Huh.... 3 1/2 weeks between entries. That's pretty woeful. Let's see what needs to be said. I entered a record store last week and purchased a CD. I hadn't done that for quite a while. It's a lost art disappearing at an alarmingly rapid rate in the 21st century. Within 5 years, I hate to admit, it'll be a niche pasttime. I get a lot of stuff for free, and lately my life and house have been so cluttered w/ audio goods that I said to myself I would not purchase anything 'til year's end. Considering I've forked out cash for FA the last 3-4 months, I figured I was doing pretty well and rewarded myself with the latest CD by the Sand Pebbles, Ceduna (Sensory Projects). You foreigners have probably never heard of 'em, though if you're a 'Strine and have the vaguest clue, they've most likely been orbiting your planet somewhere the last 5 years. This is their fourth album, their first, Eastern Terrace, being released on the ace Camera Obscura label back in '02 to great acclaim, and their subsequent two slipping off my radar somehow. Caught 'em live a few times over the years, most notably supporting Love back in '03, but it's taken until now to really sit down again and enjoy the wonders of this band. They feature a couple of old geezers - one-time script-writers for Neighbours, even (seriously, their contributions to the show, which included references to Peter Bagge and the Devil Dogs, made it a hoot to watch for a few years) - and a few younger guys in the ranks. Old-school collector friends of mine w/ too much time on their hands don't dig 'em much. They think the 'Pebbles' brand of psychedelia is tepid in the extreme, and to that I say they speak from the wrong orifice. There are, for instance, different brands of psych. There's your freakout/let's-make-a-racket genre as practiced by Acid Mothers Temple, Amon Duul, etc., there's the minimalist drone variety as perfected by Spacemen 3 back in their hey-day, and on the flipside is the type indebted more to pop songcraft balanced w/ a sense of the loopy. It's the latter that the Sand Pebbles perfect. I can think of half-a-dozen bands off the bat they remind me of: Byrds, Moby Grape, Dream Syndicate, Love, Yo La Tengo, Neu!, Television, Jefferson Airplane, '80s Died Pretty, etc. But seriously, they don't really sound like any of these bands. Not in total. Bits and pieces are stolen and borrowed and thrown into a stew which absolutely no-one else is doing (or at least doing this well) south of the equator. I guess I'm getting old, but this album has been the perfect piece of company which never talks back the last week and a half. When the fuzz guitar breaks out on the opener, "Red, Orange, Purple and Blue", mid-song, there's no going back. The metronomic pulse of "Wild Season" has me thinking of the ultimate meeting point twixt Neu! and Younger Than Yesterday-period Byrds, and the rest of the album never takes a break from the quality. I dig this a whole bunch. I heard it on the radio (3RRR/3PBS, thanks) a fair bit before purchase, took the plunge and glad I did. It came around to me the old-fashioned way. I'm prone to having my head in the sand when it comes to anything contemporary (and esp. local!) which is worth giving a fig about, but I'm glad to say there's a whole sea of disparate shit in Melbourne town which is worth lending an ear to: Sand Pebbles, Ooga Boogas (uh, really), The UV Race, Hotel Wrecking City Traders, Beaches, The Fading Fires, Jane Dust, Pathetic Human, etc. Yeah, I'm buddies w/ most of 'em, but that's not relevant. Seriously. Whatever the case, Ceduna is one of the best albums released this year, here, there or anywhere.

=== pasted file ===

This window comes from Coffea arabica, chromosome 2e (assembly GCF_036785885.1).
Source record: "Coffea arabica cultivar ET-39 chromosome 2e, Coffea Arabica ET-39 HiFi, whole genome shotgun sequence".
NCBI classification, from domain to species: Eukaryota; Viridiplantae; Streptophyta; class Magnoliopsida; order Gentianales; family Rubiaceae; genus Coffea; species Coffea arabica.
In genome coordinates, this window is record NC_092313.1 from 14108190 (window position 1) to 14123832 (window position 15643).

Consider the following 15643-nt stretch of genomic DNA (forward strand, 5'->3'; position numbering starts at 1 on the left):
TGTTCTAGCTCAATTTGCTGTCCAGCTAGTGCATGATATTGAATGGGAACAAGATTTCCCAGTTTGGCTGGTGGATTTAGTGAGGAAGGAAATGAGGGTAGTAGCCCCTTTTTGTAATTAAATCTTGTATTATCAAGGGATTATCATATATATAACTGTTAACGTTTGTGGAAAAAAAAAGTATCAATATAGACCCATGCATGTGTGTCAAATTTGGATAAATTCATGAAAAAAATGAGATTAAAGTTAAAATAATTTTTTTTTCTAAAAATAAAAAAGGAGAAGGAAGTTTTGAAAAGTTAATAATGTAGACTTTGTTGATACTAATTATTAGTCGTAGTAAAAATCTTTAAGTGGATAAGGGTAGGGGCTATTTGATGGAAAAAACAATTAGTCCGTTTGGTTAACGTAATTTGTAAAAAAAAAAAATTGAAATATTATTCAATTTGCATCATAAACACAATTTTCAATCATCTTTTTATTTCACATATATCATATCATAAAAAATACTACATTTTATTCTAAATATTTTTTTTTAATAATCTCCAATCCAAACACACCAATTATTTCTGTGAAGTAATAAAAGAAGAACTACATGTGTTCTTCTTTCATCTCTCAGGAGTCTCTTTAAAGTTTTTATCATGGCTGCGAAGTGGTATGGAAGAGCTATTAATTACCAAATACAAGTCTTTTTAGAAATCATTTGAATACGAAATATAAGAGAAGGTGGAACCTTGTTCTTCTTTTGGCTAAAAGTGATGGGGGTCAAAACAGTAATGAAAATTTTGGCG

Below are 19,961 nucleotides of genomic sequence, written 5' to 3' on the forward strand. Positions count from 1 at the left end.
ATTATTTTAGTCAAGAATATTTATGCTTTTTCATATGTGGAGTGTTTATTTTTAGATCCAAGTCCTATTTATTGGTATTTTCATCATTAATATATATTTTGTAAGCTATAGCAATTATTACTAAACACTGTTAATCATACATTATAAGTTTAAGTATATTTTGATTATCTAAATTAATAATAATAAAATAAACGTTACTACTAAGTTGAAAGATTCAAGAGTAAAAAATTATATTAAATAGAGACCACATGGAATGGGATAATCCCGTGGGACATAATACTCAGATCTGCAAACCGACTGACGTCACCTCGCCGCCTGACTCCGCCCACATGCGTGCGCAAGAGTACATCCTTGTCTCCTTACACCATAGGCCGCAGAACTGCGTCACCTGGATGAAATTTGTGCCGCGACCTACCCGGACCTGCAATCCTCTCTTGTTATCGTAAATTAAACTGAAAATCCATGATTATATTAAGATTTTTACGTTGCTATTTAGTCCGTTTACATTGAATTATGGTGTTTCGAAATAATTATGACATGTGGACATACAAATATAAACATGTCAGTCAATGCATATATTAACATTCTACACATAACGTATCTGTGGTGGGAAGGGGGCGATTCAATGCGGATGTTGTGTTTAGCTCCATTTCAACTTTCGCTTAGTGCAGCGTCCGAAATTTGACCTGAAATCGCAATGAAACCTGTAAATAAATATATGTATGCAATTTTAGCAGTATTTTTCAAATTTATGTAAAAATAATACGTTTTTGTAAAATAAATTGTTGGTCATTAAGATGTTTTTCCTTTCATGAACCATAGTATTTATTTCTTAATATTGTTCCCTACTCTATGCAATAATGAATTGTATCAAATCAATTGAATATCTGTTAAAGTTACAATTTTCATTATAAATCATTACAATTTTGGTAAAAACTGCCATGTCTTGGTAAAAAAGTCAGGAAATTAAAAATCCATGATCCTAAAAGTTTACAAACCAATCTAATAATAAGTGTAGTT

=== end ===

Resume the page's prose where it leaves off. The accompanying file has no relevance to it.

Some Brit by the name of Nick sent me an A5 fanzine a few weeks back. It's called Niche Homo and I dig it a whole lot. Reminds me of some of the better 'zines from the great boom of the early '90s: Superdope, Wipeout! and Feminist Baseball. Pure, raw fandom for all the best u/ground shit currently happening w/ zero doubt on their mind. Information, reviews, interviews, rants. You get the hep contempo stuff like Pink Reason, Times New Viking, The Shitty Limits, Oxbow (and Whipping Boy!!)'s Eugene Robinson (a good read) and even some goods on Dawson and The Scene Is Now. Aw, shucks. Reading this makes me feel about 100 years old, but I'm all the better for it.
My listening habits have gone haywire the last 12 months. Lately it's been medieval music, Jacques Brel, Dr. John, Thelonious Monk, old Jamaican rocksteady, Michael Rother's excellent series of solo albums in the '70s/'80s, Ali Farka Toure and Bob Wills, but the biggest surprise has been my sudden conversion to the greatness of The dBs. I previously had them written off as a load of '80s college-rock twaddle all too closely aligned to the REM school of putzery, and boy was I wrong. Their first two LPs - 1981's Stands For deciBels and '82's Repercussion - are A-grade art-pop caught somewhere in the netherworld of Big Star-style Memphis power-pop and the cerebral art-rock of Television or '81 period 'Ubu. Whilst it doesn't possess the grit of the best u/ground sounds of its day, the hooks a-plenty combined w/ often totally unexpected twists and turns in the songwriting department have me thinking the band were more than just a bunch of major-label failures. Both of these are combined on one CD on Collector's Choice, and you need it.